8. Populist leaders arise demanding a fairer distribution of resources and power. The more repressed the masses, the greater the disorder created by this emergence of long-silenced voices.

9. Each node seeking to defend or expand its share of resources and power projects and amplifies persuasive rhetoric, symbols and beliefs to unify its supporters around deeply held values and aspirations.

10. With so many loyalties in play--local, regional, linguistic, political, social, religious and economic--each node / faction seeks to decisively cement loyalties by establishing all-or-nothing hard lines via ideologically "pure" rhetoric that demonizes competing factions, effectively dividing the populace into us-and-them camps that leave little middle ground for compromise or negotiation.

11. In this fevered competition for loyalty and trustworthy followers willing to sacrifice for the faction, leaders view every advance as evidence that compromise is unnecessary as total victory awaits the next "win."

12. Given the grievous losses and potentially devastating consequences of competing factions gaining ground, the victors of each battle hasten to take revenge on the losing faction, laying waste and inflicting cruelties that harden the hearts of the surviving losers and inciting their own determination to exact a full measure of revenge when fortunes turn their way.

13. Only when the land, people and treasure are all exhausted does the promise of total victory fade, and the factions seek some negotiated settlement that leaves whatever power they still have intact lest they lose everything.

14. The eventual settlement could have been reached in the initial stages of disorder, but the leaders of the factions were too myopic, too confident in their own judgment and power, too greedy for more and too hubris-soaked to appreciate their own weaknesses and the immense pitfalls ahead.

If you don't discern any of these dynamics in the present, what are you choosing not to see?



If you found value in this content, please join me in seeking solutions by becoming a $1/month patron of my work via patreon.com.

My new book is available! A Hacker's Teleology: Sharing the Wealth of Our Shrinking Planet 20% and 15% discounts (Kindle $7, print $17, audiobook now available $17.46)

Read excerpts of the book for free (PDF).

The Story Behind the Book and the Introduction.



Recent Podcasts:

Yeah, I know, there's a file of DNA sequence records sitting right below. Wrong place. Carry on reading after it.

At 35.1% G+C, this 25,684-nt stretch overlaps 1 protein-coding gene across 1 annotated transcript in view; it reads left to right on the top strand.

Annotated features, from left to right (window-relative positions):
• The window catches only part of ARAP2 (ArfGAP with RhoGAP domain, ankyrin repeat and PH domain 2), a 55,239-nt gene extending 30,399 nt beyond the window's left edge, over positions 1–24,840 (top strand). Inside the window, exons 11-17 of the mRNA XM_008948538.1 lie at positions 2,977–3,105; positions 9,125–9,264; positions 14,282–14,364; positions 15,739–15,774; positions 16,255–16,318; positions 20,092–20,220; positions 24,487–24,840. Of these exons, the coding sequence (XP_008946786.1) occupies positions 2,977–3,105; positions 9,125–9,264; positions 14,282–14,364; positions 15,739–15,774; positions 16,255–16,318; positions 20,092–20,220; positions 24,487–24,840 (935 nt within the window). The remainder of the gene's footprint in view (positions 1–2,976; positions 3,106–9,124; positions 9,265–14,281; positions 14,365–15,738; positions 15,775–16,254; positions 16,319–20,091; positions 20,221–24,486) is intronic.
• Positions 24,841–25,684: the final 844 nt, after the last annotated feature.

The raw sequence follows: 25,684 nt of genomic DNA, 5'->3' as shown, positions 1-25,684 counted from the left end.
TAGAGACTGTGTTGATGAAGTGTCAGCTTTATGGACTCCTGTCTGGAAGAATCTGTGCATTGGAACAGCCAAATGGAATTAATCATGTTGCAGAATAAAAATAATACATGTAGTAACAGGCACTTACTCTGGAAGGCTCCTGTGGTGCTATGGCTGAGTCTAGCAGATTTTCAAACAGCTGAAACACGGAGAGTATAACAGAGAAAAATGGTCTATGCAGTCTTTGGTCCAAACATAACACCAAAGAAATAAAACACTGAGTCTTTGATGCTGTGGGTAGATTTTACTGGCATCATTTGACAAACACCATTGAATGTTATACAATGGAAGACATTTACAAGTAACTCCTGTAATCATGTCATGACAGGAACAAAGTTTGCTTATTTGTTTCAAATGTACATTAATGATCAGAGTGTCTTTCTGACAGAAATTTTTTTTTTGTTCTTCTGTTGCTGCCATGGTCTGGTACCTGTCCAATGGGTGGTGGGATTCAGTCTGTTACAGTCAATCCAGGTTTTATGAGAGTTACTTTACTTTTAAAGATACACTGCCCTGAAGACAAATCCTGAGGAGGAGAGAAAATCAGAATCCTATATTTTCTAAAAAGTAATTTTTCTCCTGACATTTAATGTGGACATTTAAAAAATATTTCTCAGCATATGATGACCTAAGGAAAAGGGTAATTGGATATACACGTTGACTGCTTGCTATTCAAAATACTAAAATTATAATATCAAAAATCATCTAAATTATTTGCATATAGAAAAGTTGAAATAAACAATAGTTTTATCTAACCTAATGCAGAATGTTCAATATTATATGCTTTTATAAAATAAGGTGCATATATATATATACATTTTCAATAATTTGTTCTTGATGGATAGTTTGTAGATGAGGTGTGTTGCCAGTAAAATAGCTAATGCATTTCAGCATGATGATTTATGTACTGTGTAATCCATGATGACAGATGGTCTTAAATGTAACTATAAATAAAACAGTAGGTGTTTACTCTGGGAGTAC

https://youtu.be/9XRUyTGcBVM Jay Taylor: The Fourth Estate's Role in Thrusting America into Fascism (27 minutes)


My COVID-19 Pandemic Posts


My recent books:

A Hacker's Teleology: Sharing the Wealth of Our Shrinking Planet (Kindle $8.95, print $20, audiobook $17.46) Read the first section for free (PDF).

Will You Be Richer or Poorer?: Profit, Power, and AI in a Traumatized World
(Kindle $5, print $10, audiobook) Read the first section for free (PDF).

Pathfinding our Destiny: Preventing the Final Fall of Our Democratic Republic ($5 (Kindle), $10 (print), ( audiobook): Read the first section for free (PDF).

The Adventures of the Consulting Philosopher: The Disappearance of Drake $1.29 (Kindle), $8.95 (print); read the first chapters for free (PDF)

Money and Work Unchained $6.95 (Kindle), $15 (print) Read the first section for free (PDF).



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Tuesday, January 12, 2021

Five "Interesting" Financial Tidbits

Is that a red flashing light on the control panel of "the man behind the curtain"?

Among the many "interesting" (a safe word to use in perilous times) signs and portents swirling around us, here are five financial tidbits "of interest." What do they mean? The answer is of course nothing. There are many "interesting" things with no discernible meaning. Being "interesting" is enough.

1. Just like in 2000, proponents claim "this time it's different." Back then, the claim was that since the Internet would be growing for decades, dot-com stocks could go to the moon and beyond.

The claim the the Internet would continue growing was sound, but the prediction that this growth would drive stock valuations into a never-ending bubble was unsound.

Once again we hear reasonable-sounding claims being used to support predictions of a never-ending rise in stock valuations. Some observers find this "interesting."

2. Similarity in 2000/2021 stock charts. Technical analyst Sven Henrich posted charts of Cisco Systems in early 2000 and Tesla in early 2021: Clear and Present Danger. The similarity is, well, "interesting."

3. Similarity in 2000/2021 NASDAQ volume spikes. Technical analyst Tom McClellan posted a chart of NASDAQ volume in a ratio with New York Stock Exchange (NYSE) volume. Extreme Point for Nasdaq Volume. Notice the recent spike into dot-com era territory. Hmm, "interesting."

4. Financial assets as a percentage of Gross Domestic Product (GDP) hit an all-time extreme. Note that in the "Glorious Thirty" postwar years (1946-1975) of broad-based prosperity, financial assets were around three times GDP. Now financial assets are over six time the GDP.